Convert to

BRL - Brazilian Real

Brazilian Real Converters

The conversion rates from Brazilian Real to other currencies were last updated 36 minutes ago.

Brazilian Real is the official present day currency of Brazil. It is also accepted in the neighboring border countries such as Uruguay and Paraguay where Brazilian people would usually spend their money for shopping. The International Organization for Standardization gave the Brazilian its currency code of BRL and signed with R$ symbol. There are no nicknames or alternate names for Brazilian Real. Its plural form though is called Reais. In Brazil, the real has an inflation rate of 6.37% as reported by Instituto Brasileiro de Geografia e Estatistica (IBGE) for the month of May 2014. The highest inflation rate recorded was 6821.31 in April 1990. The lowest inflation rate on the other hand was recorded last December of 1998 at 1.65% value.

Initially, Brazil used the currency of Portuguese Real when they were still a colony of Portugal. In 1790, the old Brazilian Real became the official currency of Brazil. It is not subdivided to smaller units and has a different denotation system compared to the modern real. Anything below 1000 is signed "Rs" like Rs 350. When the amount reaches the thousands value, a Cifrao is inserted after the thousands value like Rs 1$345 for 1,345 Real. However, the currency had a huge devaluation in the earlier half of 1900's. When the exchange rate versus dollar became Rs 22$500 = 1USD, the situation forced the government that time to abolish the old real system. In 1942, the Brazilian Cruzeiro Real replaced the old real at a rate of Rs 1$000 = 1 Cruzeiro. There have been 3 series of Cruzeiro Real bank notes that circulated the country in the period of time it was in use. But even with the new currency, the inflation rate of Brazilian money was still beyond control and the economy was unstable. In further efforts to stabilize the economy and control the inflation, the Brazilian Cruzeiro Real was short lived from 1942-1994 and was replaced by the modern currency Brazilian Real.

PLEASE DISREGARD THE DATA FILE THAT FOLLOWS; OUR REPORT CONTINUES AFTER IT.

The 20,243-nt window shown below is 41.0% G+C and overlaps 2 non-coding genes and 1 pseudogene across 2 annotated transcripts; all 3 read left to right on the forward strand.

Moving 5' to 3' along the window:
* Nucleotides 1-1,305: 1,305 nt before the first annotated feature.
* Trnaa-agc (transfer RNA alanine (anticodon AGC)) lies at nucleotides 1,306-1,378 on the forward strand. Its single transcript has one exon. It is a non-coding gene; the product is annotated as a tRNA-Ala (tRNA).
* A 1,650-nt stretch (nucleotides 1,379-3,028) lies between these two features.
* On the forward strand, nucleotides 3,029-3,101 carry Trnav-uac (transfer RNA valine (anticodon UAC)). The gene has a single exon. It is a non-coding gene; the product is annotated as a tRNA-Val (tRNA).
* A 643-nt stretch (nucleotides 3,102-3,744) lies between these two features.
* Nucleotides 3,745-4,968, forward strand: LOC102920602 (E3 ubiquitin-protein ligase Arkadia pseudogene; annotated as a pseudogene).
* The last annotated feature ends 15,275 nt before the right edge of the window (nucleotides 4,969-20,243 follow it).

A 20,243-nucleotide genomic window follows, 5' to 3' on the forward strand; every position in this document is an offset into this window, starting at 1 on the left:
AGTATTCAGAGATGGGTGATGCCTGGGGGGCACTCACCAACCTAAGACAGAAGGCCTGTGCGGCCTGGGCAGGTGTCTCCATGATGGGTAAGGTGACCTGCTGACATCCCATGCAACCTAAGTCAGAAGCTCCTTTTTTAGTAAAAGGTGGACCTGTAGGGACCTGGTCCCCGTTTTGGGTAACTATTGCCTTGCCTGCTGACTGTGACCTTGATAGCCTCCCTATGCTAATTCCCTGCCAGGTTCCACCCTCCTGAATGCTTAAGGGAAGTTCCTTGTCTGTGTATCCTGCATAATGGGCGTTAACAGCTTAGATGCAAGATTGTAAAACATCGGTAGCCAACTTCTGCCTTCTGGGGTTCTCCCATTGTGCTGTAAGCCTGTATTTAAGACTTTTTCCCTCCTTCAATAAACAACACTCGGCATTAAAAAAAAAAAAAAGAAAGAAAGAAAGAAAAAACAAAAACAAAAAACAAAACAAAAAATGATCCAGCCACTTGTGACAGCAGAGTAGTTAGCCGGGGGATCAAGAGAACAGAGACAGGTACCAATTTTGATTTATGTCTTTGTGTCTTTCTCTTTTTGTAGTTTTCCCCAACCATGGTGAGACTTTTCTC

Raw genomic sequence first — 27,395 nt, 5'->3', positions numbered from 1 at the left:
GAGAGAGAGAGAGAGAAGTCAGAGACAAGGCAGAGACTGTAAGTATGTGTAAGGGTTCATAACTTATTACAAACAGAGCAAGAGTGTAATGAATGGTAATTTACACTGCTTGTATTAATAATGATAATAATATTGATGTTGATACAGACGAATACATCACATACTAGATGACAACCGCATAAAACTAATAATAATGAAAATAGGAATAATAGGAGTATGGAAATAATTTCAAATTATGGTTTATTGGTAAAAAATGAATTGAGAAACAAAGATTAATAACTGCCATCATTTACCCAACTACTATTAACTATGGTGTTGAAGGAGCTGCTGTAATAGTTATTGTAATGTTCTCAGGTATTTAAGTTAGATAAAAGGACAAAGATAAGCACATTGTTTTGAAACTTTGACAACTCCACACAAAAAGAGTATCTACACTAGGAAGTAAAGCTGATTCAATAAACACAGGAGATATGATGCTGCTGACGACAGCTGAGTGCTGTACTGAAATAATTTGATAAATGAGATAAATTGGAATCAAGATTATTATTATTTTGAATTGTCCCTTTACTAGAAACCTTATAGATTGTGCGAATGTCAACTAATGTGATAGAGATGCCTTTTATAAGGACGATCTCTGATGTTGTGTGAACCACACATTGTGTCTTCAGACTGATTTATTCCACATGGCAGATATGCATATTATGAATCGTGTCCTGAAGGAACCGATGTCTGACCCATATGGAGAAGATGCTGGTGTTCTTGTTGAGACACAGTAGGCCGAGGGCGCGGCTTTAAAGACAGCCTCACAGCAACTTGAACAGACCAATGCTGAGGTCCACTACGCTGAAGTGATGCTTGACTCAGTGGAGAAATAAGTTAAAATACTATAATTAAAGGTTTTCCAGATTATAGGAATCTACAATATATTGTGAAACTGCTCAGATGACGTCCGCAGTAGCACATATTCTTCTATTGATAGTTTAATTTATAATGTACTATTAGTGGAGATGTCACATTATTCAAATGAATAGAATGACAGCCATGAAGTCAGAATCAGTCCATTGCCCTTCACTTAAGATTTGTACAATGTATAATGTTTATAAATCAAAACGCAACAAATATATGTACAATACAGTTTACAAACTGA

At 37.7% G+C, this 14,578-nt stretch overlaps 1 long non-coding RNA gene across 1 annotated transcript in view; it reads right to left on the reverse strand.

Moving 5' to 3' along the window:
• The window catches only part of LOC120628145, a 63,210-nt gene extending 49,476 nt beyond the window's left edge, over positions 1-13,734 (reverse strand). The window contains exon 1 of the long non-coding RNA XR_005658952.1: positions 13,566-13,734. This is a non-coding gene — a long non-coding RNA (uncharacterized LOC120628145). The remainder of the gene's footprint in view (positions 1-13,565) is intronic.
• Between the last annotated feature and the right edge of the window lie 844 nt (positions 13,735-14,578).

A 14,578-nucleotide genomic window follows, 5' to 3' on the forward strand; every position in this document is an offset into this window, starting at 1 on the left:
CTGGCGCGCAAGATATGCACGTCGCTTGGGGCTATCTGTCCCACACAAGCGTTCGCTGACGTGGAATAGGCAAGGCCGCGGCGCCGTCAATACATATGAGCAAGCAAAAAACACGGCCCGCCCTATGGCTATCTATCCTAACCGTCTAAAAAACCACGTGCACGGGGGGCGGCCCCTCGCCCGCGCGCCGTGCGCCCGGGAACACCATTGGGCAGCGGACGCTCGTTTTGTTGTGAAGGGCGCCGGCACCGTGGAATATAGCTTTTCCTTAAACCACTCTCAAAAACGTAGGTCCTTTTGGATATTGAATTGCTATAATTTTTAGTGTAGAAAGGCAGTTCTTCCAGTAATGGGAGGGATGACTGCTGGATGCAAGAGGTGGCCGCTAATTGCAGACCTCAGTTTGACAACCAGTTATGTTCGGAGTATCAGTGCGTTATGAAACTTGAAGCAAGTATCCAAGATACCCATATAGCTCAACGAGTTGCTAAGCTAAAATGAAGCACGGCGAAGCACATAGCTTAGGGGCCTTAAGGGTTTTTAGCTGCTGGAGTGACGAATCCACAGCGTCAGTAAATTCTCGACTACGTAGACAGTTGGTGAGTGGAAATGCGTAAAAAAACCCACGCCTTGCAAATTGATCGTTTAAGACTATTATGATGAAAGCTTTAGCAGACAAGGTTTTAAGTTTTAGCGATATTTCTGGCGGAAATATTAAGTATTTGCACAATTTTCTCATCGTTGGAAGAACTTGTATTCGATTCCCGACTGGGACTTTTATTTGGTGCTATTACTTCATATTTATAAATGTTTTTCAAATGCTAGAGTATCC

This modern day currency Brazilian Real was first issued on July 1, 1994. The issuance was initiated and approved by then Minister of Finance, Fernando Henrique Cardoso, during the presidency of Itamar Franco. The change was part of an economic reformation plan called the Plano Real. The Plano Real is a substantial monetary reform package which aims to stabilize the Brazilian economy and address the rampant inflation that was happening for three decades. A completely new set of bank notes and coins were made for the new Real. Surprisingly, the real gained value after its introduction to the public. At that time, the exchange rate was 1 real = 1 USD. The real reached it's highest peak versus USD at 1 real = 0.5 USD in May 2007. The lowest peak however, is at 4 real = 1 USD in October 2002.

The modern day Brazilian Real is subdivided into cents (or centavos) which is 1/100 and denoted as ¢. Like other currencies, Real also comes in forms of coins and notes for ease of use and trading. BRL coins have the following denomination; 1cent, 5 cents, 10 cents, 25 cents, 50 cents and 1 real. For the bank notes, there are 2 reais, 5 reais, 10 reais, 20 reais, 50 reais and 100 reais denomination.

All coins and bank notes are produced by Casa da Moeda do Brasil in Rio de Janeiro. The first series of coins are made from stainless steel. The second series of coins are made from different combinations of metals. Copper plated steel coins were used for 1 cent and 5 cents coin. Brass plated steel for 10 cents and 25 cents coins. A cupronickel coin is used for 50 cents and a bi-coloured brass and cupronickel for 1 real. In November 2005, the 1 cent coin is no longer produced but all existing coins are still of legal tender. Traders and retailers commonly round off their prices to the nearest 5 cents or 10 cents. In 1994, the first set of bank notes were introduced in 1, 5, 10, 50 and 100 reais denominations. The 2 reais bank note was introduced in year 2000 and followed by the 20 reais in 2001. The production for 1 reais bank note was discontinued in December 31, 2005 but existing bills are still of legal tender. The Central Bank of Brazil made an announcement of releasing a new set of bank notes on February 3, 2010. The new series will have more and improved security features for protection from counterfeiting. The new bank notes also comes in different sizes according to value to aid the visually impaired citizens. The new bank notes came into circulation in December of 2010. More than the functional purposes, the release of new bank notes also denotes the growth and sustainability of Brazilian economy requiring a stronger and safer currency.


Currencies